By Dr. Ken 


While the consecutive 6-4 records of 1967 and 1968 would have been a significant if not tremendous improvement over Nebraska’s typical football fortunes of the years prior to Bob Devaney’s ’62 arrival at Lincoln, his success in the five year period preceding this two-year run of relative mediocrity brought criticism. It also served as a reminder of the words spoken to John Melton, the trusted assistant coach who had followed Devaney from Wyoming to Nebraska. As noted in Part One, [ see HELMET HUT ] Melton was told by his Wyoming banker that “You’re making a big mistake those farmers will kill you in Nebraska.” In retrospect, the temporary dip in Devaney’s incredible success attracted what would have to be considered unwarranted criticism but to the head coach, this was part of a long range strategy.

Despite the 6-4 record, Nebraska had talent in 1967, including All American defensive lineman Wayne Meylan

Alabama had taken the Huskers to task in two consecutive bowl games and Devaney realized that he needed faster athletes, and hand-in-hand with that supposition was a second realization that his full house backfield needed diversification in order to take advantage of whatever speed he could inject into a new offensive formation. First however, Nebraska had to find and round up the necessary manpower. Assistant coach Jim Ross was brutally honest in talking about the two lean years that the Huskers suffered when he stated, “We just quit recruiting for a while” and Melton added the exclamation point to the situation with “The players weren’t playing very well and we weren’t doing a good job coaching.”

While team speed was an emphasis, the defense had been stout in the two down seasons. Offensive production had fallen off however, with the Huskers averaging 404 total yards per game in 1965 and 279 in ’68. Points scored per game also took a header, dropping from thirty-five per contest in 1965 to less than thirteen in ’67. Hastings College standout Tom Osborne had joined Devaney’s staff after a year with the Redskins and another with the Forty Niners, an unheralded and little-used receiver who saw his future in coaching rather than in continuing his playing career. Completing graduate work at Nebraska, Osborne served as an unpaid offensive assistant, compensated with meals at the training table and a passel of tee shirts and shorts. His role increased as a full staff member and he was named as offensive coordinator in 1969, more or less putting the finishing touch on Devaney’s image for his new approach. Osborne installed an I-Formation with a wide-spread wingback, and often moved the receivers in a manner that foreshadowed the later development of the modern Spread Offenses. The 1968 recruiting class was highlighted by quarterbacks Jerry Tagge and Van Brownson, both who were mobile and with potent arms. Halfbacks Jeff Kinney and Joe Orduna featured a “Thunder And Lightning” scenario but both had breakaway speed. In general, the smaller and lighter recruits, a departure for the Huskers, provided what the coaches sought. The defense too emphasized quicker athletes among the ’68 recruits, led by Rich Glover, Willie Harper, Bob Terrio, and Larry Jacobson.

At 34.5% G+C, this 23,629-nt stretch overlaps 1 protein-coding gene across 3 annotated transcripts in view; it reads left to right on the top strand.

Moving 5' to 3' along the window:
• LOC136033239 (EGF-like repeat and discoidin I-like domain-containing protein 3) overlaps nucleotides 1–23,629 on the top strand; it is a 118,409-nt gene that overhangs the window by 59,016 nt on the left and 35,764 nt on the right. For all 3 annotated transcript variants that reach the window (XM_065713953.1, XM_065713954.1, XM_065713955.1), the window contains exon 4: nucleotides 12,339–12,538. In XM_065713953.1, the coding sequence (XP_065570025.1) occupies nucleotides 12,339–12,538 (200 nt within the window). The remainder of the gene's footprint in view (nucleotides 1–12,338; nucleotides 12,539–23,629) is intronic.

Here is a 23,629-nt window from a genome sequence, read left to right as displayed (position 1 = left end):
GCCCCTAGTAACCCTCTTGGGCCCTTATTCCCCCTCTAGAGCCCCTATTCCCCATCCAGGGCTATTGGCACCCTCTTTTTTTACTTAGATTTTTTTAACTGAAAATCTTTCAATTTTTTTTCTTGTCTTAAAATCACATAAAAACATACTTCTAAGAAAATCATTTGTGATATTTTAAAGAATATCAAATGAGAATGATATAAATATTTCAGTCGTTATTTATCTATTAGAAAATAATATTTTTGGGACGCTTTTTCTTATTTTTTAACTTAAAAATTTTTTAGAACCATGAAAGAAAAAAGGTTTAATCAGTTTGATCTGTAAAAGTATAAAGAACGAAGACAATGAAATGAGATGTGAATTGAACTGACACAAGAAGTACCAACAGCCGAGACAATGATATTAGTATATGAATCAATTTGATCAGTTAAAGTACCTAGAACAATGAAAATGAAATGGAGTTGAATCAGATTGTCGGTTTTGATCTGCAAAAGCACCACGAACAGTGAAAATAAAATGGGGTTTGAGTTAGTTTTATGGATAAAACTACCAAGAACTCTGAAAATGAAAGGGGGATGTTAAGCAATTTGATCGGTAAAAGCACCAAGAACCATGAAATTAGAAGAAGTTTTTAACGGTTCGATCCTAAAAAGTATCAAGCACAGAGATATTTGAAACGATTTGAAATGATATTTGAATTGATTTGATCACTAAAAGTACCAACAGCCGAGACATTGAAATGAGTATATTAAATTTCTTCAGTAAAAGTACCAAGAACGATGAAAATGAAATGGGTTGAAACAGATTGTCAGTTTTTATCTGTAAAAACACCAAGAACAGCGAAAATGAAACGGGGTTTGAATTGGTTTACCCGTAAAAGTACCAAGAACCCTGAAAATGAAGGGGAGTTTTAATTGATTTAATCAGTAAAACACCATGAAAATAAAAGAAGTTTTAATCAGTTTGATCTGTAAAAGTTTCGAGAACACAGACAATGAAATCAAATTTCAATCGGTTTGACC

Devaney’s latter teams won two consecutive National Championships in 1970 and ’71. All American and Outland Trophy winner Larry Jacobson was one of three Huskers drafted in the first round of the 1972 NFL draft

Many fans did not see much difference or improvement from the 1967 and ’68 seasons as ’69 began sluggishly with a 31-21 loss to USC in the opener and a conference loss to Missouri after defeating mediocre Texas A&M and Minnesota squads. Devaney knew that both USC and Missouri were loaded and both were bowl teams at the end of the season. He knew too that his brand new offense needed a break-in period with innovative inside reverses, isolation blocking, and the infusion of his young speedsters. Quarterbacks Tagge and Brownson delivered as hoped for, proving to be apt rushers with mobility and able to pass when needed. While the fans were murmuring, the players and staff were confident that they had an excellent formula for success. Winning seven in a row proved that their optimism was warranted and the Kansas victory in the season’s fifth game kick-started a streak of thirty-two consecutive games without a loss. There was almost a 100 yard per game increase in total offensive production and a reversal of what had been a negative turnover margin.


The Huskers 9-2 record was completed with a huge win over Oklahoma and a 45-6 beat-down of Georgia in the Sun Bowl, leaving them ranked at number eleven in the final polls. Devaney saw the potential for more and wanted it going into ’70.USC was again a nemesis as the 21-21 tie versus the Trojans in the season’s second game was the only blemish on a huge 11-0-1 National Championship season. The offense was in place entering the first skirmish but there were questions about a defense that had lost eight starters. The doubters were quieted as both sides of the squad were superb and they were barely challenged until the Oklahoma game which was won 28-21 in Lincoln. That victory left the Cornhuskers ranked at number three going into the Orange Bowl against SEC Champion and fifth ranked LSU. The game, played in the evening during prime time, was perhaps the best of the bowl season, with quarterback Tagge completing a late sixty-seven yard drive with his sneak into the end zone. The 17-12 victory moved the Associated Press to vote Nebraska as Number One and moved Devaney to state, “Even the Pope wouldn’t vote for Notre Dame as Number One.”